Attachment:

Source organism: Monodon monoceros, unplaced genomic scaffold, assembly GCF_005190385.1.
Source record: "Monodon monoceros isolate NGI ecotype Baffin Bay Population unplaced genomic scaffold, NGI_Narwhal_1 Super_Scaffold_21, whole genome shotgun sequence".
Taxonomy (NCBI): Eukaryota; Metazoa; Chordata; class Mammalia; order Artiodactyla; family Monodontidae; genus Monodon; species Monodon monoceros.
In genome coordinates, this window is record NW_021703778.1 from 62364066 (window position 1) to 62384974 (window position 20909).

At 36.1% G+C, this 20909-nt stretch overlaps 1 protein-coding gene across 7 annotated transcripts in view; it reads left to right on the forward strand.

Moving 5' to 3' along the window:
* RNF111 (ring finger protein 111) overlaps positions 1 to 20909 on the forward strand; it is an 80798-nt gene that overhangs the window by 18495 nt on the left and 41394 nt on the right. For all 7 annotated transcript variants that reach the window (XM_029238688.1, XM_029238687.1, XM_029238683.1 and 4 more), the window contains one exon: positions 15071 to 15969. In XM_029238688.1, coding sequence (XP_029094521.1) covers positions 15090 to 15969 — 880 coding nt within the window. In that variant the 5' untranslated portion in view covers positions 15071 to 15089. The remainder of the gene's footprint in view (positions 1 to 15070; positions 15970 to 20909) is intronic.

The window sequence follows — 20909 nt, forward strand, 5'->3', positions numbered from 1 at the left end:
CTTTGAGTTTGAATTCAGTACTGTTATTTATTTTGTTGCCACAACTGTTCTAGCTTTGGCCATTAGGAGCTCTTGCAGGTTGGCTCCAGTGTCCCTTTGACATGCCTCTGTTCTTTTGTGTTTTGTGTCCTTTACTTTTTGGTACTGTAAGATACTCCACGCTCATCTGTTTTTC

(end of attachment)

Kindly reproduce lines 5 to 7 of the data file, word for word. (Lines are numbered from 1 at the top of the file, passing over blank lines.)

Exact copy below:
At 36.1% G+C, this 20909-nt stretch overlaps 1 protein-coding gene across 7 annotated transcripts in view; it reads left to right on the forward strand.

Moving 5' to 3' along the window:
* RNF111 (ring finger protein 111) overlaps positions 1 to 20909 on the forward strand; it is an 80798-nt gene that overhangs the window by 18495 nt on the left and 41394 nt on the right. For all 7 annotated transcript variants that reach the window (XM_029238688.1, XM_029238687.1, XM_029238683.1 and 4 more), the window contains one exon: positions 15071 to 15969. In XM_029238688.1, coding sequence (XP_029094521.1) covers positions 15090 to 15969 — 880 coding nt within the window. In that variant the 5' untranslated portion in view covers positions 15071 to 15089. The remainder of the gene's footprint in view (positions 1 to 15070; positions 15970 to 20909) is intronic.